Even by limiting your social media presence, it is possible to still be included in communications that a brand may find unpleasant. So, it is generally best to have a deliberately curated presence so you have the option to navigate a situation, and more importantly present a long time well-populated discussion that tells a compelling story about the brand.
You talk a lot about how context shapes content. What does that mean?
The American media landscape of the past few years – both news and social -- has taught us that people may have similar information or experiences and interpret them very differently. The reality that as a society we have debated if facts matter and where the lines sit between fact and opinion reflects blurred lines between what individuals and institutions we trust and what information we will use to make judgments and decisions.
All of that is CONTEXT.
Each person’s world view affects what they see, how they interpret it and what they communicate. Based on what we know, see, experience or believe, there is usually more than one way to present a situation. What sports teams do you route for? What college colors and mascot do you cheer for and which do you jeer? Did you or a loved one have chicken pox as a child? Or did someone in your family get hit by a drunk driver? Do you have a preference for certain ethnic food? Did you have a bad experience with a particular financial institution or type of investment product? Do you assume that children add value and warmth to a party or that they will be a distraction or disruption?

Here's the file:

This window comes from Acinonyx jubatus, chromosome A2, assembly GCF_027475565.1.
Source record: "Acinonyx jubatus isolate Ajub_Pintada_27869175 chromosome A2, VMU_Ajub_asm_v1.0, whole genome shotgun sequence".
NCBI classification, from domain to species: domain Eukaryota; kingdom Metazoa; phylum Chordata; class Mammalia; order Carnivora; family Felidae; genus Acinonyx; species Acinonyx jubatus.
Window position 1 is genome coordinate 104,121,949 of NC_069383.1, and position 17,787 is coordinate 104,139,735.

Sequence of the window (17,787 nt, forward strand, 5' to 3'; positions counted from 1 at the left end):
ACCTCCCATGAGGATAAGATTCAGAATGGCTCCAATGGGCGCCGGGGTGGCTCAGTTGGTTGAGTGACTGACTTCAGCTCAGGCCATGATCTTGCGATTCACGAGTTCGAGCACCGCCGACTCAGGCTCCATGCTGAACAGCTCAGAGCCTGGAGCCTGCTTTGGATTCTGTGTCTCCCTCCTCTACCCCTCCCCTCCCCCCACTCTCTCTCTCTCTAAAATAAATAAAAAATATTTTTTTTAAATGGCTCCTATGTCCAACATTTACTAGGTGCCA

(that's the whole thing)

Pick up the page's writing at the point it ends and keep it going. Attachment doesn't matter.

It is amazing how seemingly small or inconsequential preferences or discomfort may influence how we interpret information and describe situations.
Without context, it is impossible to know if the information we are receiving and relying on to make decisions is factual, exaggerated or fiction.
It feels like most of us in marketing have been able to adapt pretty well to working in a pandemic. How has your work been changed?
I’ve worked from a home office with staff operating from their homes for the 20 years Ivy Cohen Corporate Communications has been in business.
The biggest changes have been 1) changing client relationships from phone and in-person to primarily Zoom/video meetings and 2) an isolation exacerbated by eliminating in-person meetings, networking events, board and professional organization meetings, and social gatherings. I now see many clients more than ever, though on a screen, which has been great for strengthening relationships. It also makes overseas clients feel closer. Many professional discussions have evolved to sharing more personal stories and experiences, which has been valuable for our mental well-being. Many LinkedIn conversations have spun off to personal follow ups, too.
Finally, the question I ask everyone - what is the best book, fiction or non-fiction, you have read recently?